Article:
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​Funding to support seafood trade with China

Coffs Harbour based NSW Professional Fishermen’s Association will receive more than $11,500 from the Australian Government’s Australia-China Agriculture Cooperation Agreement to undertake a trade mission to China to boost seafood exports.

Assistant Minister to the Deputy Prime Minister, Luke Hartsuyker, said this was part of the Association’s plans to use an innovative business-to-business seafood ecommerce platform to enhance export opportunities.

“The NSW Professional Fishermen’s Association recognises the huge opportunities to grow our seafood exports under the China–Australia Free Trade Agreement (ChAFTA),” Minister Hartsuyker said.

“This trade mission will inform the Association’s plans to collaborate and use a business-to-business seafood ecommerce platform to enhance export opportunities for a range of wild caught seafood products in China.

“This work will shorten the supply chain, enabling the fishers to be closer to the market and able to respond quickly to market signals.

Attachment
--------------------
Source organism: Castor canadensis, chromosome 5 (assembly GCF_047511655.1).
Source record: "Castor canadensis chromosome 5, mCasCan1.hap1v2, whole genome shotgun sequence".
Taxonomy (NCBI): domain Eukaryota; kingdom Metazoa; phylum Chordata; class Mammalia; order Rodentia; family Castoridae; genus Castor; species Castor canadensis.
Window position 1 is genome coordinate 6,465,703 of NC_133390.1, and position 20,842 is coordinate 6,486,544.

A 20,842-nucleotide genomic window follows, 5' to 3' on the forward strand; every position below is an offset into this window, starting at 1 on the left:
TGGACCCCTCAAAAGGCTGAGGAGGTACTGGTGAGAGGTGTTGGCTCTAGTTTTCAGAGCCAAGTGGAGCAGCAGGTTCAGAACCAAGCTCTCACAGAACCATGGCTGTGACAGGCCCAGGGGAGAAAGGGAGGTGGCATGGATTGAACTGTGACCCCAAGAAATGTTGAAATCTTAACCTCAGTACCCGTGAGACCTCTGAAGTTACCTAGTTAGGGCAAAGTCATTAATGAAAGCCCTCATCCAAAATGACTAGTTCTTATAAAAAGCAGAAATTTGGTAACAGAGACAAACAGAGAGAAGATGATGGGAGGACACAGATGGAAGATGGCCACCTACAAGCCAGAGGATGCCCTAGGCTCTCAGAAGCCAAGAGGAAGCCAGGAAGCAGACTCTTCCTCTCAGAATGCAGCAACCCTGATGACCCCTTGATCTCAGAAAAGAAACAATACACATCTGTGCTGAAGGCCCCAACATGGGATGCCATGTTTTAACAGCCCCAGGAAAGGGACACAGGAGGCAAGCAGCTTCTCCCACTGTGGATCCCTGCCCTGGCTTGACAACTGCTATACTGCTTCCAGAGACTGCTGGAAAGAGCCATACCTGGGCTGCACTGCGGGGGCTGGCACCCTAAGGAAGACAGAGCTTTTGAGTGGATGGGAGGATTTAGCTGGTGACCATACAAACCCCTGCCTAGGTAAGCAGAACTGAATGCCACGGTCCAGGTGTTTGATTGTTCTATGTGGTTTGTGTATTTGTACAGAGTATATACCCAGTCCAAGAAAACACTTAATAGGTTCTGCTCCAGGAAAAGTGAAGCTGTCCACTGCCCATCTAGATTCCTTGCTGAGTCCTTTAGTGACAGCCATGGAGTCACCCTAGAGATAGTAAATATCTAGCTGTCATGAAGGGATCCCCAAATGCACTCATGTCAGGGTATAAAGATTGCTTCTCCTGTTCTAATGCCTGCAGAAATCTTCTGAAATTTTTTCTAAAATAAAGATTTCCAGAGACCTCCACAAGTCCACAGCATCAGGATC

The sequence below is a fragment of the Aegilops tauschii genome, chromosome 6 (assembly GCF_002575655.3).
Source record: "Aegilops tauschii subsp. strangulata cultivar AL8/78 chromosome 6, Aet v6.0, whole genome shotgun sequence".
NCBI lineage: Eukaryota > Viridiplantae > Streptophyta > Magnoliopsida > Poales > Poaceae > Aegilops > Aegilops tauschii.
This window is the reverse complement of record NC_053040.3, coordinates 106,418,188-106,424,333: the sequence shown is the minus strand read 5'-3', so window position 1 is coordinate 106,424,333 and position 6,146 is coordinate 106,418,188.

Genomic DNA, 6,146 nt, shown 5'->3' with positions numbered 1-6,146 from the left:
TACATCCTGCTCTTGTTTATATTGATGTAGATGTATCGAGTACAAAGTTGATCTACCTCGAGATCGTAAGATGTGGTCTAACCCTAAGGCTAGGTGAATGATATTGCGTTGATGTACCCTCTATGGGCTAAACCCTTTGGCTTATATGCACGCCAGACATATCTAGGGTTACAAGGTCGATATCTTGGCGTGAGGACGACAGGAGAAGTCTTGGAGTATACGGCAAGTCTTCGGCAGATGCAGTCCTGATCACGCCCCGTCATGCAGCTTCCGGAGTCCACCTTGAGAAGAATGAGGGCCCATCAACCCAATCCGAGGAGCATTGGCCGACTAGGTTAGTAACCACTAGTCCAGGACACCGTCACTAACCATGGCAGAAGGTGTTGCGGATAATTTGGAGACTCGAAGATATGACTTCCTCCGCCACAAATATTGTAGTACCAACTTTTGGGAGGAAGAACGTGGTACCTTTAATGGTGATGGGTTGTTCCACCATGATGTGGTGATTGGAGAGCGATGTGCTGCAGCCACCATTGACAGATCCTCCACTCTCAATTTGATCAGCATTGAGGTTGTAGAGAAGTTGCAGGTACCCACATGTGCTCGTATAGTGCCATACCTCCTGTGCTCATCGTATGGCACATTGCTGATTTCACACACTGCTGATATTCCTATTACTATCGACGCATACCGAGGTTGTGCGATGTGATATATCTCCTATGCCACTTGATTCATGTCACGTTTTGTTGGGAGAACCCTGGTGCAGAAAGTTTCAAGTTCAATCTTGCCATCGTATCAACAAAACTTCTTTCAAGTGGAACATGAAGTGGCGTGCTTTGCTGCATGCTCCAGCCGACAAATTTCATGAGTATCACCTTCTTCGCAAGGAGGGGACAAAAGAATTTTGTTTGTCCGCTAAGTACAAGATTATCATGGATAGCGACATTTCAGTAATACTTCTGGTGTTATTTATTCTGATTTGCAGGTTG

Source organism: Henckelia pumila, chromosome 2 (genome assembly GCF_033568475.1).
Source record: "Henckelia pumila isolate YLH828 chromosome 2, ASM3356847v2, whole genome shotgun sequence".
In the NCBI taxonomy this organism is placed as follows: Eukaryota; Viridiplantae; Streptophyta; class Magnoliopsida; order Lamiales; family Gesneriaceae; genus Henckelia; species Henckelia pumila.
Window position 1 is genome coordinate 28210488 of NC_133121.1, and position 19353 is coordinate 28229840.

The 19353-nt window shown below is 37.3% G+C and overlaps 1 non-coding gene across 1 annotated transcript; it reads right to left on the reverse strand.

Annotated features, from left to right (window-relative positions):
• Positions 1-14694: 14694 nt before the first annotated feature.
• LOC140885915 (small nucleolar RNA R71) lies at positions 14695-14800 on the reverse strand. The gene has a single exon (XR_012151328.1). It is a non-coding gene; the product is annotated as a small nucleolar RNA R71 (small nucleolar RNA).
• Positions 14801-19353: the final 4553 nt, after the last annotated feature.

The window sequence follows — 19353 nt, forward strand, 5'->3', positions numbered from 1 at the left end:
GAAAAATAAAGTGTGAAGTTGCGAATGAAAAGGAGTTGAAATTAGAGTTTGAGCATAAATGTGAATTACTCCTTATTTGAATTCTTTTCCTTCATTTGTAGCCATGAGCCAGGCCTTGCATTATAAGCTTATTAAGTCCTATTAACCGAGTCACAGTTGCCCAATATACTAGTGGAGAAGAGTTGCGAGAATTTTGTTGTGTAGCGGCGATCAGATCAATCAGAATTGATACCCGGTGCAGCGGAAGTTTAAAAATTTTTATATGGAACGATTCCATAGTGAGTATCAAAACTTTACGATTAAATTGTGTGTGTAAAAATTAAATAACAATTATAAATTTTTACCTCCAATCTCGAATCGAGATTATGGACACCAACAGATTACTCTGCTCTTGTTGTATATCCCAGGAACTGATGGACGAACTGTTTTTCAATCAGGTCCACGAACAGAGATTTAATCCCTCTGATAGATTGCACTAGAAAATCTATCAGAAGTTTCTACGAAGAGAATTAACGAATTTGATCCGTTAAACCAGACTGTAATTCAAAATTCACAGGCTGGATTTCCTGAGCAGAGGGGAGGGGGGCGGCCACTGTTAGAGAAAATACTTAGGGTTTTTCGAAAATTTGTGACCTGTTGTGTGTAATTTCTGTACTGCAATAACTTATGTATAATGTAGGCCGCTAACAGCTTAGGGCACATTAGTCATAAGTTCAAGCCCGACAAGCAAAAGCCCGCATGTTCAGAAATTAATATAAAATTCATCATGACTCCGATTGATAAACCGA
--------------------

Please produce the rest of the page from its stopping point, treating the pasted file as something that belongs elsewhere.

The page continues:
“Seafood exports to China were valued at $86 million in 2016, and with tariffs on seafood exports of between 0 to 23 per cent set to be eliminated for all products by 1 January 2019, there are opportunities ahead.”

Minister Hartsuyker said one of the main seafood export challenges has been the ability to produce the consistent quantities of a single species typically required by volume buyers in export markets.

This project will address this by assessing the feasibility of exporting permitted mixed finfish “catch of the day” product to niche markets in China, using species found in the NSW offshore trawl and the NSW estuarine fisheries.

“This local organisation has seen an opportunity ahead, and is undertaking the required groundwork to take full advantage and to grow seafood exports to China,” Minister Hartsuyker said.

“The longer-term opportunity is to establish long lasting trade relationships with Chinese importers and create a range of nutritious wild caught seafood products suited for Chinese consumers.”

Source: Australian Government

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